2015 NIH Budget Falls Short of Expectations

In 2013 the buzzword for the state of affairs for scientific funding in the US was sequestration. That year saw huge hits to American government funding of the NIH and other scientific endeavors that severely hampered research activities throughout the country. In 2014, there was a slight increase in life science funding, however, it was not enough to put American research back on track to where the NIH hoped it would be. While scientists remain hopeful that 2015 will be the year of recovery, a bill released last week by the Senate Spending Subcommittee seems to suggest otherwise.

While organizations such as NASA and the National Science Foundation will be receiving increases of $364 million and $172 million respectively, the NIH will be receiving an increase of $150 million which falls quite a bit short of what is needed to fund America’s largest health sciences granting agency. To further add insult to injury, the 0.5% increase still leaves the agency with less funding than it had prior to the 2013 sequestration.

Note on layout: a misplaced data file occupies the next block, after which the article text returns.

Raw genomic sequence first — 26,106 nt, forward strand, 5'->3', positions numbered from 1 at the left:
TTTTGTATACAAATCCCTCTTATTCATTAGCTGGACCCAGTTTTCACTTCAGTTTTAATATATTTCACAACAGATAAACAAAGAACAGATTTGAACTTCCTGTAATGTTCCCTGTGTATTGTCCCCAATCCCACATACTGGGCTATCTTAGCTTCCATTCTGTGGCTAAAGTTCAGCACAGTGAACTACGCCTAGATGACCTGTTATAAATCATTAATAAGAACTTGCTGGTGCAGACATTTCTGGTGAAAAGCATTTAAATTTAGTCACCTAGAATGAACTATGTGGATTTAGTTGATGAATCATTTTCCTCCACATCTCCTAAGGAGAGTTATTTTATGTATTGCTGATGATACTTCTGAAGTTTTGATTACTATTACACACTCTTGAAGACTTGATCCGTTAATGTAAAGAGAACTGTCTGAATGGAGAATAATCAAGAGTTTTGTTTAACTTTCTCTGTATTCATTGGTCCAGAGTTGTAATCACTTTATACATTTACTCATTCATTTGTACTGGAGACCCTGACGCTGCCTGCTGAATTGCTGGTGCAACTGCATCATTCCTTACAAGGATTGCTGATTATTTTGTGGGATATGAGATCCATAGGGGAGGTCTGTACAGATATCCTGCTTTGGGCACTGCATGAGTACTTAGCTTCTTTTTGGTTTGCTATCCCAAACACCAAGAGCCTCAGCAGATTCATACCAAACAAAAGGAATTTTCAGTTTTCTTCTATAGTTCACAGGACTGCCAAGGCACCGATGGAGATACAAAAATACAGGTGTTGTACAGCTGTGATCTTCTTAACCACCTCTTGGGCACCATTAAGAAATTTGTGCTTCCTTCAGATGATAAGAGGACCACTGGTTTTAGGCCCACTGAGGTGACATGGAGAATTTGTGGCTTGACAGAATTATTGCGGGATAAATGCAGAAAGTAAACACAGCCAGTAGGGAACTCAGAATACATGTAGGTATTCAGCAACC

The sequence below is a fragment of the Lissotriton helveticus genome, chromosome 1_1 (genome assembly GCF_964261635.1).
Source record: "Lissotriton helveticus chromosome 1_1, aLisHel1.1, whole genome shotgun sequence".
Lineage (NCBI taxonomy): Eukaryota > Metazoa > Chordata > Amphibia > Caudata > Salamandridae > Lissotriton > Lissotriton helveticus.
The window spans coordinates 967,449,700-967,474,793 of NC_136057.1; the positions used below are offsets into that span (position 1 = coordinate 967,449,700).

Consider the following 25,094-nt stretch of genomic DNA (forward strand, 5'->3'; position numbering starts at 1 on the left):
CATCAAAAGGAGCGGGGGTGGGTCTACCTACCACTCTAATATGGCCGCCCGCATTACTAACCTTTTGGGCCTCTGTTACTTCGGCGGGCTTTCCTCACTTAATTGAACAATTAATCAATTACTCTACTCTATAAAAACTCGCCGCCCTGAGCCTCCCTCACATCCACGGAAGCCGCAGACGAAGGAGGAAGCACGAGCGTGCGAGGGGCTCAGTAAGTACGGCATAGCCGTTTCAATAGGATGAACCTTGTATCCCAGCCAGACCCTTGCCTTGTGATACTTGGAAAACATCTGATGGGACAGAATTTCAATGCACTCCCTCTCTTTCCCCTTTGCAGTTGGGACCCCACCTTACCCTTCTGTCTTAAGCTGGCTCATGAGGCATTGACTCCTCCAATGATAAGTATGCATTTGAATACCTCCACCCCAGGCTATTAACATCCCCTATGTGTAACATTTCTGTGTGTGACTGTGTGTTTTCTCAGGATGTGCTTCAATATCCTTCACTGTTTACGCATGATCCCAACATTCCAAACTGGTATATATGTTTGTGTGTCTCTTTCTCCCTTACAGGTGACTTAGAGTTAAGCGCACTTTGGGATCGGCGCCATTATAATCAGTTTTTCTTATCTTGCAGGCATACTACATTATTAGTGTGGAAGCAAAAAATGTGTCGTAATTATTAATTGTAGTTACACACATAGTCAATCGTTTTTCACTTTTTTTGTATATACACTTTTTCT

The few research areas that will benefit from the 2015 budget include $1.2 Billion for the National Institute of Aging and $238 Million for Ebola research.

Some other notable areas of funding include:

  • $787 Million for AIDS prevention and research
  • $352 Million for Cancer prevention and control
  • $140 Million for diabetes
  • $130 Million for heart and stroke
  • $47 Million for Autism research
  • $13.8 Million for Heritable disease research
  • $3.3 Million for Alzheimer’s research

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